The growing mind that resulted from that self-sustaining life form can still only describe what life is, not why. The ‘what’ is wonderful and mysterious, but the why is either ignored with disdain or avoided. Science is not good at sharing the ‘truth’ with anything not based on its rigorous, but limiting principles. There are good reasons for this. The ages before the birth of rational thinking were marked by sheer fantasy and religious dogma as to what life was. The resulting materialistic swing of science was a natural reaction to this – and a good one. Perhaps now – as the questions of consciousness pile higher – there will be a loosening of what has become its own dogma, and a much deeper sharing of what it means to be human.

Over the next few Thursday posts, we will take a journey from those ocean vents where life began, making the leap from chemical to organic – and watching it change its relationship with ‘the world’ forever.

©️Stephen Tanham

Stephen Tanham is a director of the Silent Eye School of Consciousness, a not-for-profit organisation that helps people find a personal path to a deeper place within their internal and external lives.

The Silent Eye provides home-based, practical courses which are low-cost and personally supervised. The course materials and corresponding supervision are provided month by month without further commitment.

Steve’s personal blog, Sun in Gemini, is at stevetanham.wordpress.com.

The Faces of Shiva (2) Twisting Democracy

 

(Montage image by the author. See base of post for source of Shiva element)

The ‘perfect storm’ is a phrase that has entered our common vocabulary; that coming together of events to create a maelstrom of change and, often, terror – the terrorist attack of ‘9/11’ was a vivid example. These events change our world. We need a new word that describes the way we can look back at catastrophes and dissect them with great insight, yet seem unable to react in time to change them when they are happening.

The fact that our societies cannot fend off these ‘attacks’ in time to change them is part of a bundle of risk calculations made by the perpetrators.  They rely on the ‘attack’ being something new, something of a different order to what has gone before, and which therefore will escape the safety mechanisms already in place. By following this plan, they calculate that the plurality and slowness of the response (of democracy) will dilute any ability to frustrate what they are carrying out.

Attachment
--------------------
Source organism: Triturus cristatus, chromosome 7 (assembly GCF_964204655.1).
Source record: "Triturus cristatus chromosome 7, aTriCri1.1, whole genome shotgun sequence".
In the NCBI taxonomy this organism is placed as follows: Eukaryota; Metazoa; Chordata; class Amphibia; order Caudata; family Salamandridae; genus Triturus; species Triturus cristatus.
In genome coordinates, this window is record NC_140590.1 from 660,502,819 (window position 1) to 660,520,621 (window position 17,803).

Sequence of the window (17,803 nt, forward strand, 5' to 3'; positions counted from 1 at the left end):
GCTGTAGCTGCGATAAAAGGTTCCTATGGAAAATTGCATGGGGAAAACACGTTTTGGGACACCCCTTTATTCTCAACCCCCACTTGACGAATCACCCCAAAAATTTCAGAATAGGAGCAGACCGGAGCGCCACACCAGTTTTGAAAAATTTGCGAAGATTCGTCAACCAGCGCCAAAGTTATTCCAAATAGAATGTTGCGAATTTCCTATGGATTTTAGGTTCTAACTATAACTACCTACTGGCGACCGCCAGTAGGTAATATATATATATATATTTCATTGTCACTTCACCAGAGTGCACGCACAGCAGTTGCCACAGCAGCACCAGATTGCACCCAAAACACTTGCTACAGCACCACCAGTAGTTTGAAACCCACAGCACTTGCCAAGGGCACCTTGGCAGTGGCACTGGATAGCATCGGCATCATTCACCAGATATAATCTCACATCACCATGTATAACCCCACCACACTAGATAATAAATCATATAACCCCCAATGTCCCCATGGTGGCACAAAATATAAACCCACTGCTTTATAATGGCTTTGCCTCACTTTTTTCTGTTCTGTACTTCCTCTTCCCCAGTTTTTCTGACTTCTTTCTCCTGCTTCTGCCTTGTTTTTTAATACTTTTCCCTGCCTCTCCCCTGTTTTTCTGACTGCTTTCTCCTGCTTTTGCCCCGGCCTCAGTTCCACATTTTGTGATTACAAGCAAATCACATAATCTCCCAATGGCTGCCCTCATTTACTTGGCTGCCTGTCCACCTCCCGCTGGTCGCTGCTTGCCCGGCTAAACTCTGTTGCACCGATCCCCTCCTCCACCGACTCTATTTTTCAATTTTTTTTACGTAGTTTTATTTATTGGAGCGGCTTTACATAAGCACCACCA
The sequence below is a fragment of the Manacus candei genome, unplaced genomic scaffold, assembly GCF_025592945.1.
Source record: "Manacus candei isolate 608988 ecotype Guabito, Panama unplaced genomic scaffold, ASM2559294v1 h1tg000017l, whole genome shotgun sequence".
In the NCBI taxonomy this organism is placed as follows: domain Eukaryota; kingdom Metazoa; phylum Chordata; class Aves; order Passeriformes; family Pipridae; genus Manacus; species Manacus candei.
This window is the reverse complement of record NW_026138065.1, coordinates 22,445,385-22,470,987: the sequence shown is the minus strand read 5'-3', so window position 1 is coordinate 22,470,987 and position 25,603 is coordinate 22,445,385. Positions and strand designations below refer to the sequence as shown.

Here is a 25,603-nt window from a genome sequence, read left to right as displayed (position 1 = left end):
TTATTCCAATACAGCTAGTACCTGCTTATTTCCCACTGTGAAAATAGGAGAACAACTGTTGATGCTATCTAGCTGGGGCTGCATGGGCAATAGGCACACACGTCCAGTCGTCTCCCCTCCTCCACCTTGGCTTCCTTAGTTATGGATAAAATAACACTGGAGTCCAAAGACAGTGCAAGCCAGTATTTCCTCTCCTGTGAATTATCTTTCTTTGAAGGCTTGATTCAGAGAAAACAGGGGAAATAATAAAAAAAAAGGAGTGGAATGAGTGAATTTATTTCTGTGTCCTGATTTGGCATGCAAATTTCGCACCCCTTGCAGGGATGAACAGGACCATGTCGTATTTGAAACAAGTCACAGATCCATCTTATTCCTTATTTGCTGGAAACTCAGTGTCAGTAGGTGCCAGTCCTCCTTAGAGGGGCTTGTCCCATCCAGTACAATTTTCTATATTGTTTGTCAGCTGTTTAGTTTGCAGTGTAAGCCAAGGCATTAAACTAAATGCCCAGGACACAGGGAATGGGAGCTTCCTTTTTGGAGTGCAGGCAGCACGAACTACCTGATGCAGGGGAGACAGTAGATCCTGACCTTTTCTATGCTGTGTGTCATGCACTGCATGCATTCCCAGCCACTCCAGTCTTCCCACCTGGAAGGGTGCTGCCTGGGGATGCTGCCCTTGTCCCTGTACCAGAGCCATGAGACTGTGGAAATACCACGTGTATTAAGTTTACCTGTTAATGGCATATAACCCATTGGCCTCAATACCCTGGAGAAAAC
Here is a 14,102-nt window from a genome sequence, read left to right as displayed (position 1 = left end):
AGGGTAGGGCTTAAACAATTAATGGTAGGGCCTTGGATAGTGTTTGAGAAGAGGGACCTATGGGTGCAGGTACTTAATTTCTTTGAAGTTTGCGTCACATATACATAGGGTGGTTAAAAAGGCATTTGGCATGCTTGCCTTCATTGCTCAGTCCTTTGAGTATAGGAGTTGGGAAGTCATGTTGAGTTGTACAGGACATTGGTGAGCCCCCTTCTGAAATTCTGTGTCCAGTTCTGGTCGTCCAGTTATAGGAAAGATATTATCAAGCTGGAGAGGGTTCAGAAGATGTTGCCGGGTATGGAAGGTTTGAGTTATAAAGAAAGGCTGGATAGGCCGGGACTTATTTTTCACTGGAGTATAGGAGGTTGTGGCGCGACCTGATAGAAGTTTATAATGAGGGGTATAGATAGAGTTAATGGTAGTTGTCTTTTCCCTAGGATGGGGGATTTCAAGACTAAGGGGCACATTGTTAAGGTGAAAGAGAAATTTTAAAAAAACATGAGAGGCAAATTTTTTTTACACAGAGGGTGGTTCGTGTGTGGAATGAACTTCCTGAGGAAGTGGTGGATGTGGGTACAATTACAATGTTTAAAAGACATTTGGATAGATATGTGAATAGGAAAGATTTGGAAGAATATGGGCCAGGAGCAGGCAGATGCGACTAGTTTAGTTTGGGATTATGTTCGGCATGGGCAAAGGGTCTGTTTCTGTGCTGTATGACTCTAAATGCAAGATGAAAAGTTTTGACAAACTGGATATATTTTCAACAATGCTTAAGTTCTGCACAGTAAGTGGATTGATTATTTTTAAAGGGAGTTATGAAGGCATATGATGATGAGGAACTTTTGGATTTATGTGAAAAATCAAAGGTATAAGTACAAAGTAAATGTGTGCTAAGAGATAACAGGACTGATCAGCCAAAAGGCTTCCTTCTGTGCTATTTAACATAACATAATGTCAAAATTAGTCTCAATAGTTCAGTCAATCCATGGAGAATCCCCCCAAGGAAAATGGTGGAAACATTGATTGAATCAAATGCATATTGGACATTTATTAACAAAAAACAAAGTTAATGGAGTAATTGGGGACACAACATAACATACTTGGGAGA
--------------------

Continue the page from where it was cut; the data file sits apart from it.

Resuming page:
They also rely on poor education; the inability to see through over-simplification of important and life-changing decisions. Few things are black and white, but we have to work to distinguish things in colour…

Politically, we could dispense with the slow and measured response of democracy and instigate a small or very small group of controllers – this would be fascism. Fascism always seems to be attractive in the face of a crisis; that’s why generating a false crisis is usually the first move of the proto-fascist. Decisions with depth need the kind of thinking through that makes things slow, and depends upon the goodwill of the people and the maturity of the judiciary.

Fascism is not a political party. It’s a state of mind that preys upon the under-educated. It follows a well-tested curve to power; something I will write about in the final blog of this series. It is a mistake to think that the snake of fascism ever dies. Its mechanisms are always funded by the super-rich, who need to damage the power of ‘reasonableness’ in order to get the sweeping changes they need for yet more power. This is key: while a society’s centre of reasonableness holds, the extremists cannot gain traction.

The year 2016 saw two examples of a dynamic and decisive use of a new technology for the manipulation of political power: the US presidential elections, and what has become known as the ‘Brexit’ referendum in the UK- though, at the time, ‘Brexit’ was the name of the well-funded camp that wanted a second national referendum on the issue – the first was in 1975, which confirmed that the British nation wanted to stay in Europe.

I am not writing here about the results; the winners of the elections. The idea of democracy is that people vote for what they want. I am discussing the advanced methods by which democracy is manipulated; and the step-change in power of those who now control mass opinion. Historically, newspapers and television have done this, but the massive growth of social media has changed the playing field across the world – particularly the use of Facebook data, something acknowledged by Facebook itself.

During the start of the second UK referendum, I was first alerted to what was going on when a full-screen image appeared on my Mac over my morning coffee. There, in an exact match of the colours and fonts used by the UK’s Labour Party, was a political advert saying that Jeremy Corbin, the leader of the Labour Party, was against Britain staying in the European Union. The content of the Facebook ad was subtly worded, such that it was the right side of the law, but the inference: that Corbin had endorsed the ‘Brexit’ campaign, was entirely false. Subsequently, it was discovered that there were hundreds of variants of each advert, each specially tuned to the exact political parameters of the recipient. Ask any psychologist: people give a lot away about themselves when they fill in the boxes on fun surveys like ‘What kind of avenging princess are you?’